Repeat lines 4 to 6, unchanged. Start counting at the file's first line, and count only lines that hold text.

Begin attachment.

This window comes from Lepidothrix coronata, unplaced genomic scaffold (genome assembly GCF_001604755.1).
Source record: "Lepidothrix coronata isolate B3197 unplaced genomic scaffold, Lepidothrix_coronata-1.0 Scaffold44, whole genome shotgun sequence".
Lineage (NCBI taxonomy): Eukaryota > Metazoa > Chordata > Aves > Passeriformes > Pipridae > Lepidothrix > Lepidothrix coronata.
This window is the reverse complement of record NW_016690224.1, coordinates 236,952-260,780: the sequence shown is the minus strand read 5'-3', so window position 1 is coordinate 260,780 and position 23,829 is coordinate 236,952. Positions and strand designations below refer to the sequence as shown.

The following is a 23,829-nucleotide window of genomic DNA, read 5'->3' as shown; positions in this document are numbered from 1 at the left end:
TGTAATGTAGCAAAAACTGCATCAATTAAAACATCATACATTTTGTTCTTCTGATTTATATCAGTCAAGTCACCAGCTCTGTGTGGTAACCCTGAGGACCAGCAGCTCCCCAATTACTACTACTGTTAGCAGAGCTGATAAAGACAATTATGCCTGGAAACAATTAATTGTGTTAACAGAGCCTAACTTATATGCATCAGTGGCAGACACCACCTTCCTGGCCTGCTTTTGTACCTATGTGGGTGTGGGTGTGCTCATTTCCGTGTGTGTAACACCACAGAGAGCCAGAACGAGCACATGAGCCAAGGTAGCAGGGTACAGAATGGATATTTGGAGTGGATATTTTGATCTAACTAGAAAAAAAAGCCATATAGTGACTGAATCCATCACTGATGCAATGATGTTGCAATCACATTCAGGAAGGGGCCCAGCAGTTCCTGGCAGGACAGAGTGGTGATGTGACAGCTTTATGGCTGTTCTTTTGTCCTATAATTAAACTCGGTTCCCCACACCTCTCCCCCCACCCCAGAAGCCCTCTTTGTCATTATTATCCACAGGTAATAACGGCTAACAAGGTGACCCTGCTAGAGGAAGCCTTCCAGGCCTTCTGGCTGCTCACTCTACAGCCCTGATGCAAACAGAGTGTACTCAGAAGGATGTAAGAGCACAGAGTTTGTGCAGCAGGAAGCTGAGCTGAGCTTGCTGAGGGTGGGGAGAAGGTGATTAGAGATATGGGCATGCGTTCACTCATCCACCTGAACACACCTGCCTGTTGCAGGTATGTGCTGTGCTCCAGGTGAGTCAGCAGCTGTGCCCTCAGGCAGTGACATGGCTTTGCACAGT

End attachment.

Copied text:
This window is the reverse complement of record NW_016690224.1, coordinates 236,952-260,780: the sequence shown is the minus strand read 5'-3', so window position 1 is coordinate 260,780 and position 23,829 is coordinate 236,952. Positions and strand designations below refer to the sequence as shown.

The following is a 23,829-nucleotide window of genomic DNA, read 5'->3' as shown; positions in this document are numbered from 1 at the left end:
TGTAATGTAGCAAAAACTGCATCAATTAAAACATCATACATTTTGTTCTTCTGATTTATATCAGTCAAGTCACCAGCTCTGTGTGGTAACCCTGAGGACCAGCAGCTCCCCAATTACTACTACTGTTAGCAGAGCTGATAAAGACAATTATGCCTGGAAACAATTAATTGTGTTAACAGAGCCTAACTTATATGCATCAGTGGCAGACACCACCTTCCTGGCCTGCTTTTGTACCTATGTGGGTGTGGGTGTGCTCATTTCCGTGTGTGTAACACCACAGAGAGCCAGAACGAGCACATGAGCCAAGGTAGCAGGGTACAGAATGGATATTTGGAGTGGATATTTTGATCTAACTAGAAAAAAAAGCCATATAGTGACTGAATCCATCACTGATGCAATGATGTTGCAATCACATTCAGGAAGGGGCCCAGCAGTTCCTGGCAGGACAGAGTGGTGATGTGACAGCTTTATGGCTGTTCTTTTGTCCTATAATTAAACTCGGTTCCCCACACCTCTCCCCCCACCCCAGAAGCCCTCTTTGTCATTATTATCCACAGGTAATAACGGCTAACAAGGTGACCCTGCTAGAGGAAGCCTTCCAGGCCTTCTGGCTGCTCACTCTACAGCCCTGATGCAAACAGAGTGTACTCAGAAGGATGTAAGAGCACAGAGTTTGTGCAGCAGGAAGCTGAGCTGAGCTTGCTGAGGGTGGGGAGAAGGTGATTAGAGATATGGGCATGCGTTCACTCATCCACCTGAACACACCTGCCTGTTGCAGGTATGTGCTGTGCTCCAGGTGAGTCAGCAGCTGTGCCCTCAGGCAGTGACATGGCTTTGCACAGT